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« Reply #91 on: May 23, 2009, 09:05:19 AM »


 Roll Eyes Roll Eyes Roll Eyes
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« Reply #92 on: May 23, 2009, 09:05:52 AM »

I don't have time to read all this spam.  It's all scam.  The industry profits from reaping people off.

How about the first question from that post then?

What were the 5 companies?
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« Reply #93 on: May 23, 2009, 09:21:27 AM »

How about the first question from that post then?

What were the 5 companies?

I don't remember names.

One was trying to sell me house hold products that one can get much cheaper, and of better quality, at Walt-mart or Amazon.com.

The other one was similar, but claimed to take advantage of technology to better market and sell their products.

The other one was some fruit juice, or something like that, making exaggerated claims about it's nutritional value.

The other one was kitchen products, I think, maybe more than just kitchen stuff.

The other one was nutritional supplements, again making exaggerated claims about their nutritional value and effectiveness.

One of these four people fell for it twice...slow learner.  He fell for the same BS..."oh, those were not legit companies, try this other ones..."

They are all the same.  They were asked to buy worthless books, were asked to pay for their own training and marketing materials, to buy a significant amount of inventory, and to pay to go listen to motivational speakers make exaggerated income and success claims about this industry. 

Few people bought their products.  I bought nothing from them.  I'm not that gullible.

They all lost more money than they made, and they now regret ever having gotten involved with Multi Level Marketing industry.
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« Reply #94 on: May 23, 2009, 05:13:38 PM »

I don't remember names.

One was trying to sell me house hold products that one can get much cheaper, and of better quality, at Walt-mart or Amazon.com.

The other one was similar, but claimed to take advantage of technology to better market and sell their products.

The other one was some fruit juice, or something like that, making exaggerated claims about it's nutritional value.

The other one was kitchen products, I think, maybe more than just kitchen stuff.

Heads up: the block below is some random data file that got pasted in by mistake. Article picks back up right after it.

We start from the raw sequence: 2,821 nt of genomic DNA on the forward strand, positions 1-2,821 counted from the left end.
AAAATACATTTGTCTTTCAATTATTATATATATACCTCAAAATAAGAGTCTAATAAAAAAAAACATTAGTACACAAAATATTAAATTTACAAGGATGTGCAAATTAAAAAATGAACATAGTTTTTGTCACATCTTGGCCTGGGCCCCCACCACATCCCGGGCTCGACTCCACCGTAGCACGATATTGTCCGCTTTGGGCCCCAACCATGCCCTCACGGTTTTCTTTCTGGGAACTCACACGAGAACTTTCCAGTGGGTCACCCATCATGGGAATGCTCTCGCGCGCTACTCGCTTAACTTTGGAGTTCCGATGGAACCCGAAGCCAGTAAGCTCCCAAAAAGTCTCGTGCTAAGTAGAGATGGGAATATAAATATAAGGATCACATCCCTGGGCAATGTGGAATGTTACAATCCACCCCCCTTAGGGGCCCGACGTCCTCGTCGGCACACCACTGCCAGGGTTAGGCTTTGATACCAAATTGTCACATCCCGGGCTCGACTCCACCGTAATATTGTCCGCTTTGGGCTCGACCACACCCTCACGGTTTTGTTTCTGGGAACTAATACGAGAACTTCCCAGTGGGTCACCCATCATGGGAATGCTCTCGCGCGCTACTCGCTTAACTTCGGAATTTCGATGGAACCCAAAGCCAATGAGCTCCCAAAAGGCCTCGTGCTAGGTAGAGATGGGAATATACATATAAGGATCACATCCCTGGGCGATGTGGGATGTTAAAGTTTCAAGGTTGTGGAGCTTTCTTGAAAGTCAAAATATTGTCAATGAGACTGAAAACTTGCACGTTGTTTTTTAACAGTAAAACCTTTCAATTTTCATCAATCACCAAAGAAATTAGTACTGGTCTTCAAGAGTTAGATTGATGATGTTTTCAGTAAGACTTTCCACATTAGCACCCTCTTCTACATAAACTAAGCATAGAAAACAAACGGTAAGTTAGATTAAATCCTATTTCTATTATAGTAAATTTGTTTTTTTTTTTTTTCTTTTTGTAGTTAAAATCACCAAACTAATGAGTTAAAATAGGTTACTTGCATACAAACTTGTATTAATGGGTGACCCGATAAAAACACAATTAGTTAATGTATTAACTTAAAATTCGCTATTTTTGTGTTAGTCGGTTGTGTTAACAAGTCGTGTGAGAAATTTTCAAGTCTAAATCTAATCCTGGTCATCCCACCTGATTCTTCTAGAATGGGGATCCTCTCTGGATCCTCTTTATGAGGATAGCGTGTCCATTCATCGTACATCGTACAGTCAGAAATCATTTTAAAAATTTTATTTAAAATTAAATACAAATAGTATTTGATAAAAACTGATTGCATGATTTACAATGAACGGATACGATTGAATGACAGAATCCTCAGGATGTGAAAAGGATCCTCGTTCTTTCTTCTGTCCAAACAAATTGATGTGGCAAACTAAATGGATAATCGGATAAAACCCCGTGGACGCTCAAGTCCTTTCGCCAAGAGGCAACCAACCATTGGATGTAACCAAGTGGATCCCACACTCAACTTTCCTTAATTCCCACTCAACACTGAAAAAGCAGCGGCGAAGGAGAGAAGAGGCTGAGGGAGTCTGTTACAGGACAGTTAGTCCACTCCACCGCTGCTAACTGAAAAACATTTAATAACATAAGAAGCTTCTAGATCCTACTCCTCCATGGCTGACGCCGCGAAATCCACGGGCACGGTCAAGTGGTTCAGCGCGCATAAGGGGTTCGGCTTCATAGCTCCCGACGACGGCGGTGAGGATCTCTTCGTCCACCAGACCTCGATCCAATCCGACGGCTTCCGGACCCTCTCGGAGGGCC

The other one was nutritional supplements, again making exaggerated claims about their nutritional value and effectiveness.

One of these four people fell for it twice...slow learner.  He fell for the same BS..."oh, those were not legit companies, try this other ones..."

They are all the same.  They were asked to buy worthless books, were asked to pay for their own training and marketing materials, to buy a significant amount of inventory, and to pay to go listen to motivational speakers make exaggerated income and success claims about this industry. 

Few people bought their products.  I bought nothing from them.  I'm not that gullible.

They all lost more money than they made, and they now regret ever having gotten involved with Multi Level Marketing industry.

I remember hearing about some scam that involved a fake gas saving pill.
It's always the most shady and least known companies with the biggest technological breakthroughs lol  Roll Eyes
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« Reply #95 on: May 23, 2009, 05:18:28 PM »

I remember hearing about some scam that involved a fake gas saving pill.
It's always the most shady and least known companies with the biggest technological breakthroughs lol  Roll Eyes


Hitting the nail on the head as usual Cool
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« Reply #96 on: May 23, 2009, 05:29:52 PM »


Hitting the nail on the head as usual Cool

Jaguar=160+IQ Shocked
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« Reply #97 on: May 23, 2009, 05:30:19 PM »

Jaguar=160+IQ Shocked

Haha!  Grin
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« Reply #98 on: May 23, 2009, 05:55:01 PM »

Jaguar=160+IQ Shocked

They must measure it differently these days...

Is the average IQ 200 now?
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« Reply #99 on: May 23, 2009, 11:07:22 PM »


Hitting the nail on the head as usual Cool

 Grin